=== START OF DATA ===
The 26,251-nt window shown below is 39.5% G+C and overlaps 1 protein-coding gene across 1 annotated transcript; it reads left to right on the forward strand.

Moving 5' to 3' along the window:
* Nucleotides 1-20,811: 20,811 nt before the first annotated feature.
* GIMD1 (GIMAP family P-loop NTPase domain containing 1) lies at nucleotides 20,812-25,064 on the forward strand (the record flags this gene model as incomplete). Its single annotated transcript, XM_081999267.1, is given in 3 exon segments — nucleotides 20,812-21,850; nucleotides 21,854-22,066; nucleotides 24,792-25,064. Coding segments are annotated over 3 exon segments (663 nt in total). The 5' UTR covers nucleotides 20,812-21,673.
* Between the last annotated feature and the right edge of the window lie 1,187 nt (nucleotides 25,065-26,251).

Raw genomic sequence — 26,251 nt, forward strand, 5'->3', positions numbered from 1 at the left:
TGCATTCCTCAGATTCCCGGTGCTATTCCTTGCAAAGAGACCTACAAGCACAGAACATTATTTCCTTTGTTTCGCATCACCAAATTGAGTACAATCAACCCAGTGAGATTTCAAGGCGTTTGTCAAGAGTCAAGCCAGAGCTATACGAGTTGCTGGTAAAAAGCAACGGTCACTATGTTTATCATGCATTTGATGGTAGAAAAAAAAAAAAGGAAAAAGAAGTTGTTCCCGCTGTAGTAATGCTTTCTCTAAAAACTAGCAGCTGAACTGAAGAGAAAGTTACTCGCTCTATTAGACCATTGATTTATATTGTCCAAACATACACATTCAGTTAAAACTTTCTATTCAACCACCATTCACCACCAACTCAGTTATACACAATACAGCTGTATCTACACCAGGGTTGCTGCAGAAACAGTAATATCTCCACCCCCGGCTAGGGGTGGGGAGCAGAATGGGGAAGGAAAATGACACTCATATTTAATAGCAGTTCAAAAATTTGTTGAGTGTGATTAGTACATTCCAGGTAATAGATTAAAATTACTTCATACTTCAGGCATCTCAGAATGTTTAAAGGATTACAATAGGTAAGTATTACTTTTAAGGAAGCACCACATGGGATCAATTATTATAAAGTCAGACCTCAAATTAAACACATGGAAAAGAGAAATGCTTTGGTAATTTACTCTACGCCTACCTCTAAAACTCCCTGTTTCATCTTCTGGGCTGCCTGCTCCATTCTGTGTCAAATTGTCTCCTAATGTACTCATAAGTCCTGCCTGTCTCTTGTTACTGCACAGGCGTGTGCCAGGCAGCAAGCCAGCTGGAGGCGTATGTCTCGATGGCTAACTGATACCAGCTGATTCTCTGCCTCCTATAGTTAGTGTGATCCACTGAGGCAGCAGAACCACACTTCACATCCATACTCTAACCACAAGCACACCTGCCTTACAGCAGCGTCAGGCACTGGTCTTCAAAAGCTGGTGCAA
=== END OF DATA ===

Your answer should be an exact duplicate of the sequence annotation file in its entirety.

The 26,251-nt window shown below is 39.5% G+C and overlaps 1 protein-coding gene across 1 annotated transcript; it reads left to right on the forward strand.

Moving 5' to 3' along the window:
* Nucleotides 1-20,811: 20,811 nt before the first annotated feature.
* GIMD1 (GIMAP family P-loop NTPase domain containing 1) lies at nucleotides 20,812-25,064 on the forward strand (the record flags this gene model as incomplete). Its single annotated transcript, XM_081999267.1, is given in 3 exon segments — nucleotides 20,812-21,850; nucleotides 21,854-22,066; nucleotides 24,792-25,064. Coding segments are annotated over 3 exon segments (663 nt in total). The 5' UTR covers nucleotides 20,812-21,673.
* Between the last annotated feature and the right edge of the window lie 1,187 nt (nucleotides 25,065-26,251).

Raw genomic sequence — 26,251 nt, forward strand, 5'->3', positions numbered from 1 at the left:
TGCATTCCTCAGATTCCCGGTGCTATTCCTTGCAAAGAGACCTACAAGCACAGAACATTATTTCCTTTGTTTCGCATCACCAAATTGAGTACAATCAACCCAGTGAGATTTCAAGGCGTTTGTCAAGAGTCAAGCCAGAGCTATACGAGTTGCTGGTAAAAAGCAACGGTCACTATGTTTATCATGCATTTGATGGTAGAAAAAAAAAAAAGGAAAAAGAAGTTGTTCCCGCTGTAGTAATGCTTTCTCTAAAAACTAGCAGCTGAACTGAAGAGAAAGTTACTCGCTCTATTAGACCATTGATTTATATTGTCCAAACATACACATTCAGTTAAAACTTTCTATTCAACCACCATTCACCACCAACTCAGTTATACACAATACAGCTGTATCTACACCAGGGTTGCTGCAGAAACAGTAATATCTCCACCCCCGGCTAGGGGTGGGGAGCAGAATGGGGAAGGAAAATGACACTCATATTTAATAGCAGTTCAAAAATTTGTTGAGTGTGATTAGTACATTCCAGGTAATAGATTAAAATTACTTCATACTTCAGGCATCTCAGAATGTTTAAAGGATTACAATAGGTAAGTATTACTTTTAAGGAAGCACCACATGGGATCAATTATTATAAAGTCAGACCTCAAATTAAACACATGGAAAAGAGAAATGCTTTGGTAATTTACTCTACGCCTACCTCTAAAACTCCCTGTTTCATCTTCTGGGCTGCCTGCTCCATTCTGTGTCAAATTGTCTCCTAATGTACTCATAAGTCCTGCCTGTCTCTTGTTACTGCACAGGCGTGTGCCAGGCAGCAAGCCAGCTGGAGGCGTATGTCTCGATGGCTAACTGATACCAGCTGATTCTCTGCCTCCTATAGTTAGTGTGATCCACTGAGGCAGCAGAACCACACTTCACATCCATACTCTAACCACAAGCACACCTGCCTTACAGCAGCGTCAGGCACTGGTCTTCAAAAGCTGGTGCAA